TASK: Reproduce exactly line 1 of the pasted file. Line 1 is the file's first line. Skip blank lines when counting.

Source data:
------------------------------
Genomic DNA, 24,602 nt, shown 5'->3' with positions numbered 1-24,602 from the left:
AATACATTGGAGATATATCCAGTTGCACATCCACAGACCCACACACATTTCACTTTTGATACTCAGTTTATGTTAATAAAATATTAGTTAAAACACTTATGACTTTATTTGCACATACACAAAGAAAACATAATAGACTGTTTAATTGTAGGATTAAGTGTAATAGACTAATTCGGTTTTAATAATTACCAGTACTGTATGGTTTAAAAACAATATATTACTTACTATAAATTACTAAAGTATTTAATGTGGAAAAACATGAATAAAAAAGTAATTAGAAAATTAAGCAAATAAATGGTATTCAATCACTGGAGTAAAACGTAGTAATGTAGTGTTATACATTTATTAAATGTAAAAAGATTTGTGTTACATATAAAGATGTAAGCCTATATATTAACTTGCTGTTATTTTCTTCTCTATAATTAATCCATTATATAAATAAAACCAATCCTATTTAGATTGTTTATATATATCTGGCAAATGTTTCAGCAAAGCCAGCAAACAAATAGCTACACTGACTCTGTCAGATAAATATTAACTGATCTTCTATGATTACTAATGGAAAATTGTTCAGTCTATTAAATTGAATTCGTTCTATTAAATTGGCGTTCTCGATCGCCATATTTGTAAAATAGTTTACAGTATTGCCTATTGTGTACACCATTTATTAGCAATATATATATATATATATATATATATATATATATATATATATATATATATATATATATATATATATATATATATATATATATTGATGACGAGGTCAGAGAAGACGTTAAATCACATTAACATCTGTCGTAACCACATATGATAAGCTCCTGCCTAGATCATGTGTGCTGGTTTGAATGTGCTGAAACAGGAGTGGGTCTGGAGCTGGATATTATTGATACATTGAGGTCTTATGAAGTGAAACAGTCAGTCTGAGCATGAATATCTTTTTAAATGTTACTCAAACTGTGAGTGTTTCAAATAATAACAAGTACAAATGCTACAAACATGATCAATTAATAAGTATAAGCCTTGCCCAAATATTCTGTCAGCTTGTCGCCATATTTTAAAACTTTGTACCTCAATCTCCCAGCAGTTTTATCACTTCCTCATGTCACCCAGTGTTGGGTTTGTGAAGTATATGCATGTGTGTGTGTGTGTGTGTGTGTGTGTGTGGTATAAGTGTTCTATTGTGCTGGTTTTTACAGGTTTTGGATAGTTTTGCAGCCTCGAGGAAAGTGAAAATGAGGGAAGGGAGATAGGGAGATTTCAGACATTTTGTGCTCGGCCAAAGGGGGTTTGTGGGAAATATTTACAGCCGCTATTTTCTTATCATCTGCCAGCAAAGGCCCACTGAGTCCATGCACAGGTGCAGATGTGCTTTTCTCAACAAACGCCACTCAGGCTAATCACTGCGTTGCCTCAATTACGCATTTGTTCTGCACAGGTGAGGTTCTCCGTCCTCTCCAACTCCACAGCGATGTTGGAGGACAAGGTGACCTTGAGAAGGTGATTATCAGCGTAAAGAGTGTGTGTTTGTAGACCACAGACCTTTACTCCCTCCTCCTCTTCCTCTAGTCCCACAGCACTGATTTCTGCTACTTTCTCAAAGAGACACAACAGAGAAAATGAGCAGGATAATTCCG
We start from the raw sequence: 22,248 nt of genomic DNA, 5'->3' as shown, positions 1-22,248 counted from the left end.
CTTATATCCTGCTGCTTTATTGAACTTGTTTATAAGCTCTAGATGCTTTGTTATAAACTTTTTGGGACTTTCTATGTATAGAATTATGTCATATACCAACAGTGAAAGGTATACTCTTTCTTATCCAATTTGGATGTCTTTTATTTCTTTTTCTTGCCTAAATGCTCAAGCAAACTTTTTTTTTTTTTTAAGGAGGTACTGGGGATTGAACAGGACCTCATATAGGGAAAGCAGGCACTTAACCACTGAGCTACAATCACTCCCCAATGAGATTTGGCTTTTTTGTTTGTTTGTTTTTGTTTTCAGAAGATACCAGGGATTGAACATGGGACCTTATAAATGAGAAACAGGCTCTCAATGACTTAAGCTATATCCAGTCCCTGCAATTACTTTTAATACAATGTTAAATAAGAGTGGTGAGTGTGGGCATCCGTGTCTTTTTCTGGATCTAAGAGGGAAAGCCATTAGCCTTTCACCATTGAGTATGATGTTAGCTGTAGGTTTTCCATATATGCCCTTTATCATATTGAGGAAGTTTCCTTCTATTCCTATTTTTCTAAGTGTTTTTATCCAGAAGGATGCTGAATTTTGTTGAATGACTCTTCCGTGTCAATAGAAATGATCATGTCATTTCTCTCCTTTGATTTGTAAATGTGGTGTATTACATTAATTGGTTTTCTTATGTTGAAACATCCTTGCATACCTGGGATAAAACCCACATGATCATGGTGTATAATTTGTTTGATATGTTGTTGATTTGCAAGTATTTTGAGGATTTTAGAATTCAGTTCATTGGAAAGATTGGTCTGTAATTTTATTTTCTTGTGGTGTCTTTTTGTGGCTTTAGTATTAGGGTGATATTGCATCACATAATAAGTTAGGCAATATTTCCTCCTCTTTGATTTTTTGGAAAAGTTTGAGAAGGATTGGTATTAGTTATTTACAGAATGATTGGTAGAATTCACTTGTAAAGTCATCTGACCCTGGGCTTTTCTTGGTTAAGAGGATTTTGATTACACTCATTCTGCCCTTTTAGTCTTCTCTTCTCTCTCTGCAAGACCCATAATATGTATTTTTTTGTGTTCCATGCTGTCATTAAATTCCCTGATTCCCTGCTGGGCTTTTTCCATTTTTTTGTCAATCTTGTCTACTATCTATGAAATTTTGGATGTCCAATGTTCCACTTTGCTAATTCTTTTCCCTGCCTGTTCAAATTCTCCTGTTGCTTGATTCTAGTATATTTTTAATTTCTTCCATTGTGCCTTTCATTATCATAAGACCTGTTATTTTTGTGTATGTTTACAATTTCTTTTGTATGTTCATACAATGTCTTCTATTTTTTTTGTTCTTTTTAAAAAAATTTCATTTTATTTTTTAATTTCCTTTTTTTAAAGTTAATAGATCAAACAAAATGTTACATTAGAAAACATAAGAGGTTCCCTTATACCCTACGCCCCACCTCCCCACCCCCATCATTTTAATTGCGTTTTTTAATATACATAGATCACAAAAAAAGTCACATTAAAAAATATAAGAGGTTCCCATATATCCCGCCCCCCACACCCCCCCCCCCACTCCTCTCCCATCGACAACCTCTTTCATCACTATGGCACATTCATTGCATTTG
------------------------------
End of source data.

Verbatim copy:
Genomic DNA, 24,602 nt, shown 5'->3' with positions numbered 1-24,602 from the left: